Little League Baseball, the parent body of local Little League organizations, has changed a rule regarding eligibility that according to local officials could result in the need to merge or close local organizations such as the Conshohocken Little League.
In the past, if you lived in Conshohocken, you had to play in the Conshohocken Little League. There was a waiver that could be obtained to play in another league, but for the most part you played where you lived.
The new rule allows for players to have the option to play in the league where their school is located. So if a player lives in Conshy, but goes to a private school in another town, the player can now play in that town’s Little League.
The Times Herald did a whole story on this and interviewed the head of the Conshohocken’s Little League. Below is the part specific to Conshohocken:
The Conshohocken Little League is caught in the same pickle as Norristown. Conshy, which had 120 kids in its program last season, is also at risk of seeing players move to neighboring leagues.
“Our league is on life support,” said Conshohocken Little League president Charles Mascio, who has been at the helm for 10 years and on his league’s board for two decades. “If we lost 10 or 15 kids to this, it’s a death sentence for us.
“I called (the Eastern Regional office) and told them, we are a 1 square-mile town with a league of 120 kids in it. And he said now might be a good time to look for somebody to merge with. Are you kidding me? This could be it for us.”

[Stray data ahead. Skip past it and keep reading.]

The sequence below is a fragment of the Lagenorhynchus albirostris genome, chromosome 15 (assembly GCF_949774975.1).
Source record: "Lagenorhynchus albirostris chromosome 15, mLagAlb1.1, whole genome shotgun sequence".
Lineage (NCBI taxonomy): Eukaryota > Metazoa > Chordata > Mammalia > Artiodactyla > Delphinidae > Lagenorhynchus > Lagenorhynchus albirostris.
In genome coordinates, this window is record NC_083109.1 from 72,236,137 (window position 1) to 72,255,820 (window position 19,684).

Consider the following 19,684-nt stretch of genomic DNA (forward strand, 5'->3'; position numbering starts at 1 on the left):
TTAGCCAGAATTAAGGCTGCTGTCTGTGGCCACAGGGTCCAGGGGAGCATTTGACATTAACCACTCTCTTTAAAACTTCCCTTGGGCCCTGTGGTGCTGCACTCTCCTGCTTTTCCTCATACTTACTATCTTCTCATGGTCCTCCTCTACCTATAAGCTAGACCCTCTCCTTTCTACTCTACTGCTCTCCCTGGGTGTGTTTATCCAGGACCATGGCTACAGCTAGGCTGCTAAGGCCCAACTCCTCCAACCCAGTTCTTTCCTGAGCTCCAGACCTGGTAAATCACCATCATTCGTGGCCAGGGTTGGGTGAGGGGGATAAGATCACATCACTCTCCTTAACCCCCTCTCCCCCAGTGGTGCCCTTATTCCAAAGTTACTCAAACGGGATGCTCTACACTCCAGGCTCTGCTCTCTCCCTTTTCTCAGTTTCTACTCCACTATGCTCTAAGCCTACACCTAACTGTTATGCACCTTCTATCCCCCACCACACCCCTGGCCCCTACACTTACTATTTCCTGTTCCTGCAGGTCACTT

Little League Baseball says that the reasoning is to allow kids to play with their school mates. The main fear on the local level is that the best players will be encouraged to play in other leagues, which will hinder their ability to operate smaller leagues. Basically you could see the best players choosing to go to a private school to play in a specific Little League that would enhance their chances to play on a team that can make it to the Little League World Series.
The article in the Times Herald ends with a quote from the head of Conshy’s Little League:
“It’s now open season on poaching,” Conshohocken’s Mascio said. “I know some people have approached our kids and parents. “And face it, the (other) leagues are not going to go after the kids sitting on the end of the bench. They want our best hitters, our best pitchers. They don’t want the 12th kid on the bench. They want the best players you’ve got.
“You hate to think that way, but it’s going to be all about tournaments. Everybody wants to get to the Little League World Series, and in reality, none of us are ever getting there.”